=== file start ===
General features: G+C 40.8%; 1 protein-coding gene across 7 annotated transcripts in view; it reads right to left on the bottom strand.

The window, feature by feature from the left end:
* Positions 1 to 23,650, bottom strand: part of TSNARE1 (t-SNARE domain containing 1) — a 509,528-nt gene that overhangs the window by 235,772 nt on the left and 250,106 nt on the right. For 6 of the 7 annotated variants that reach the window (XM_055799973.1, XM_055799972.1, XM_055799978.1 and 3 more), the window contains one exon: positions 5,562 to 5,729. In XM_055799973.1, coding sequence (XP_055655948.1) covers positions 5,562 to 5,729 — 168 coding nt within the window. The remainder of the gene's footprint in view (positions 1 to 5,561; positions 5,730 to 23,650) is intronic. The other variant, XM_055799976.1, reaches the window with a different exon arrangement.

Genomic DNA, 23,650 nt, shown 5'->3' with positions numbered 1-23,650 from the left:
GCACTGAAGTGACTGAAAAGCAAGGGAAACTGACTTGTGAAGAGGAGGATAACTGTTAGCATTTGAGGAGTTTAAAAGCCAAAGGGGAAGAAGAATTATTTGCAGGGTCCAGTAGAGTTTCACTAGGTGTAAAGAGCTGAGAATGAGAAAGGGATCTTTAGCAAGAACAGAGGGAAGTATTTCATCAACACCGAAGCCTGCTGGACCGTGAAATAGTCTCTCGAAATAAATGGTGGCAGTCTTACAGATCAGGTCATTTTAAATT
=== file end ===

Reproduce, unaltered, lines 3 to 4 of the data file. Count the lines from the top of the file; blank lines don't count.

* Positions 1 to 23,650, bottom strand: part of TSNARE1 (t-SNARE domain containing 1) — a 509,528-nt gene that overhangs the window by 235,772 nt on the left and 250,106 nt on the right. For 6 of the 7 annotated variants that reach the window (XM_055799973.1, XM_055799972.1, XM_055799978.1 and 3 more), the window contains one exon: positions 5,562 to 5,729. In XM_055799973.1, coding sequence (XP_055655948.1) covers positions 5,562 to 5,729 — 168 coding nt within the window. The remainder of the gene's footprint in view (positions 1 to 5,561; positions 5,730 to 23,650) is intronic. The other variant, XM_055799976.1, reaches the window with a different exon arrangement.

Genomic DNA, 23,650 nt, shown 5'->3' with positions numbered 1-23,650 from the left: